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Bedwetting is a problem for many school-age children and their families. The good news is that for many children the problem will resolve itself over time, or can be fixed through fairly simple treatment.
Bedwetting (also called nocturnal enuresis) is very common. As the following graph shows, almost a third of four-year-olds wet the bed. By the time they are 6, only one in 10 children wet the bed, and one in 20 by age 10. Bedwetting can sometimes continue into adolescence.
Percentage of children who wet the bed at different ages
Most children have no lasting problems from bedwetting; however, many will feel embarrassed or ashamed. It is important to reassure your child that they are not the only one who wets their bed. For younger children, there will most likely be many other bedwetters in the same class at school.
It is very common for children to become dry at night for a while and then to start wetting their bed again.
While not all causes of bedwetting are known, some of the possible factors are:
In some rare cases, there may be a medical problem that is the cause of the child's bedwetting.
Bedwetting is not often a behavioural problem and children rarely do it for attention. It is far more likely that they have little control or awareness when they are having accidents overnight.
You may wish to see a doctor about your child's bedwetting if:
If your child has been dry at night for six months then begins to wet their bed again, it is important to see a doctor for evaluation.
The doctor will consider your child’s details and determine if there is a physical problem that needs to be addressed.
Most children don't need rewards to motivate them to take part in treatment – the prospect of a regular dry bed is usually enough.
It can be helpful to keep a record chart of wet and dry nights. Your child should make the chart themselves and choose how to complete it. Some children like to put stars or stickers on for dry nights, or to colour it in or draw pictures. Choose something that fits in with your child's interests, for example, football stickers. Charts used on their own usually have little success, but in combination with other treatments they can be very useful.
It is important for your child to drink plenty of fluids spread evenly throughout the day. Don't try to restrict the amount of fluid your child drinks in the evening, as this will not help and can even delay the process of being dry at night. However, don't give drinks containing caffeine (coffee, tea, hot chocolate, caffeinated soft-drinks like cola etc.) late at night.
Bedwetting alarms are thought to be the most useful and successful first-step to treat bedwetting. Research has shown these alarms will help more than 80 per cent of children to become dry, and most children will then stay dry. Children using alarms are less likely to relapse compared to children taking medication.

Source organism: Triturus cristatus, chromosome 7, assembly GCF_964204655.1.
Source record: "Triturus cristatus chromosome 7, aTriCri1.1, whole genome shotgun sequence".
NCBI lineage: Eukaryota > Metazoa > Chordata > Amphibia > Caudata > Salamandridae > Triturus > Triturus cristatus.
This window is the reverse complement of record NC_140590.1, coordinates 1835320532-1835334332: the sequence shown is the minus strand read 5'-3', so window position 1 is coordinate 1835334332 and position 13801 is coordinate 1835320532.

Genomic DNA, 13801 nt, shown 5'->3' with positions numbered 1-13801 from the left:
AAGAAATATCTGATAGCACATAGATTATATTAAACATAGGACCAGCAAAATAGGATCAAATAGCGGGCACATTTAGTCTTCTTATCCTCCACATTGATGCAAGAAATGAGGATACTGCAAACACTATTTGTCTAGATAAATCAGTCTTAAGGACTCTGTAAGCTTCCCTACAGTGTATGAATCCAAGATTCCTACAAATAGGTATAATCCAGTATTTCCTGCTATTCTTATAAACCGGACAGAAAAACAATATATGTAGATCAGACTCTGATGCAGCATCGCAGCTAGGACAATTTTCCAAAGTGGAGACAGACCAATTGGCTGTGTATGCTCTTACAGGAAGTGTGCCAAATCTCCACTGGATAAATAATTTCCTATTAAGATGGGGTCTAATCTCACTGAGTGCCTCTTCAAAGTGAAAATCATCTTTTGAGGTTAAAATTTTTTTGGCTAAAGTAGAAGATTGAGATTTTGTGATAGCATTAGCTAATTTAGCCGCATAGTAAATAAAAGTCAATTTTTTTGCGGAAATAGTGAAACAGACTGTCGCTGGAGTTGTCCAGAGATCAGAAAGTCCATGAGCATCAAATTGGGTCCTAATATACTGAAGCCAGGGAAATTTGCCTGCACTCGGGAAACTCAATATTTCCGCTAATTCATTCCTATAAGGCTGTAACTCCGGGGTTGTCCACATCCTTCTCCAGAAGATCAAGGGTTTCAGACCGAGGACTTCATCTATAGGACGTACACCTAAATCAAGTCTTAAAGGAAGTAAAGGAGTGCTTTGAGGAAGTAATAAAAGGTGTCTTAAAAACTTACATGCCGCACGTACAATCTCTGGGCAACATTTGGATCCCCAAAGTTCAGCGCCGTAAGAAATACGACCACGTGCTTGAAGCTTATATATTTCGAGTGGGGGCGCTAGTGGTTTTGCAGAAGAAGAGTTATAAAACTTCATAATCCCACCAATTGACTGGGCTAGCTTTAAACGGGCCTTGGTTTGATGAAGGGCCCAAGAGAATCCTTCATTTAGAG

A child using a bedwetting alarm needs a supportive and helpful family as it may take six to eight weeks to work.
Bedwetting alarms are available for hire. A rubber mat is placed in the bed under where the child's bottom will be, and is connected by a wire to a box with a battery-powered alarm bell. Some pads are smaller and can be fixed directly to your child's skin. These systems operate at low voltage and there is no risk to your child.
Most children with bedwetting do not need to take medication, but there are some occasions when it can be useful. Your doctor can advise you if this treatment is suitable for your child.
DDAVP (also called Minirin) is a medicine that helps a child's body make less urine at night. It will reduce the likelihood of your child's bladder overfilling during sleep.
DDAVP is usually reserved for children who have not become dry after using a bedwetting alarm – sometimes the two treatments are then given together. Some children use the medication for sleepovers or school camps.
It is safe to uses DDAVP, provided you never exceed the recommended dose, and you avoid excessive fluid intake in the evening after dinner. Be careful to follow the instructions provided with the medication.
DDAVP can work quickly. Some children will be dry after the first night. Many doctors recommend using DDAVP for three months, followed by a tapering off period to determine if your child can stay dry without medication. Some children will resume bedwetting when the drug is withdrawn. If your child becomes wet again, your doctor may ask you to restart DDAVP and try to stop it again every few months to see whether your child still needs it to stay dry.
Regardless of which treatment you will be using with your child, there are some general strategies that are useful throughout the treatment process.
When will my child grow out of bedwetting?
All children develop at different rates, and some children may wet their bed occasionally until the age of seven or eight. If this is happening regularly, see your GP. If your child is over six years old and bedwetting is causing problems for them (or for you), take them to the GP, especially if they were previously dry overnight.
My child has school camp coming up. How can I stop him bedwetting at camp?
You could start using a bedwetting alarm for two months before camp to help your child stop bedwetting – it may take six to eight weeks to work for your child. If that doesn’t work, your GP may be able to prescribe DDAVP for your child to use on school camp. If you don’t wish to use medication, you may like to try underwear pads for camp.
Developed by The Royal Children's Hospital General Medicine department. We acknowledge the input of RCH consumers and carers.
Reviewed March 2018.
Kids Health Info is supported by The Royal Children’s Hospital Foundation. To donate, visit www.rchfoundation.org.au.